A diversity officer in America who was suspended because she believed that voters, not politicians, should decide the meaning of marriage has been reinstated.
Dr Angela McCaskill signed a petition in the US state of Maryland calling for a referendum after politicians in the state passed a law to redefine marriage.
But her bosses at Gallaudet University suspended her for supporting the public vote.
She has now been allowed back to work, and said she felt “welcomed” and “embraced” upon her return.
Campaigners on all sides of the marriage debate criticised the University for the suspension.
In an email to students and staff this week, University President T. Alan Hurwitz announced Dr McCaskill’s reinstatement.
He did not elaborate on the reasons for the reinstatement, or apologise for the suspension.
Mr Hurwitz said: “During the past three months a large number of you have taken the initiative to communicate with me. I have also had the opportunity of attending discussions with students and with others. This has been a period of reflection for all of us.”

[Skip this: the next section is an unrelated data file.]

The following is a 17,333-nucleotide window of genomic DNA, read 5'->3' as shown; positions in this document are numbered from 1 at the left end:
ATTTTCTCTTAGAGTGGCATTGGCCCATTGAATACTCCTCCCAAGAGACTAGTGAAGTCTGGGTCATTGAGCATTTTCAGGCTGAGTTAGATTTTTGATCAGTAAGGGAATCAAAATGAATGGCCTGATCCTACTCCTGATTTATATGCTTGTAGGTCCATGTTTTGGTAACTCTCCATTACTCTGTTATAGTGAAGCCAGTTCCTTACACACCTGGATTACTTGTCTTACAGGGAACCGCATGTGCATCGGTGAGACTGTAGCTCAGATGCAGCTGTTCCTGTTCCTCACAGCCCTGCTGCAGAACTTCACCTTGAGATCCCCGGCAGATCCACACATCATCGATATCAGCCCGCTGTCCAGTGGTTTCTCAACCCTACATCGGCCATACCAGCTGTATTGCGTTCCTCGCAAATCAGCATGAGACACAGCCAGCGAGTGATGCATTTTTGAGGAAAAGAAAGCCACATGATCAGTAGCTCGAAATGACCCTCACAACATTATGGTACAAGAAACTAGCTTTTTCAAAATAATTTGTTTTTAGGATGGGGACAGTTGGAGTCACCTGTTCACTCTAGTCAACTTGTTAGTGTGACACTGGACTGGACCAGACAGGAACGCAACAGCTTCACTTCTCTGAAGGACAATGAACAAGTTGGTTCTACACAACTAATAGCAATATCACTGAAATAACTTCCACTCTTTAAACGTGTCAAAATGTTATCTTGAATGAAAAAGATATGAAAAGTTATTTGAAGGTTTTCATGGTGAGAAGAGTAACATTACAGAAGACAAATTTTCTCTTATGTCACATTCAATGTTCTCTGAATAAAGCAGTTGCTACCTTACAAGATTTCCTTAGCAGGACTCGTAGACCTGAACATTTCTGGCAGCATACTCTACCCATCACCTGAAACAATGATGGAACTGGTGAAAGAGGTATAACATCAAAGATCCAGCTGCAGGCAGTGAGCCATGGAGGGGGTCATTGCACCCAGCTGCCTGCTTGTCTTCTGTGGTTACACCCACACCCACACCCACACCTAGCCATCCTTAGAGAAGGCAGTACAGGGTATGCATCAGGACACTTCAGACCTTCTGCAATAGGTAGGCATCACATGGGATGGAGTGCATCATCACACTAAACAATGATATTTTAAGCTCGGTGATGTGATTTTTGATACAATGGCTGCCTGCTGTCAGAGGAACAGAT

But university officials have refused to comment to American press about why they decided Dr McCaskill could return to work, calling it a personnel matter.
More than 20,000 people signed a petition demanding her reinstatement, saying the University’s move had “tarnished” their freedom of expression.
And Dr McCaskill’s attorney, J. Wyndal Gordon, says there are still legal difficulties to be resolved with the University, and her reputation has been damaged.
Mr Gordon said: “I think Dr. McCaskill is entitled to some restoration of her reputation and I think the university has not come to full grips with that and we want to be a little more persuasive with them”.
He added: “Dr. McCaskill has been damaged as a result of this”.
A referendum on same-sex marriage was held in November last year in Maryland, and 52 per cent of voters supported the law which had already been forced through.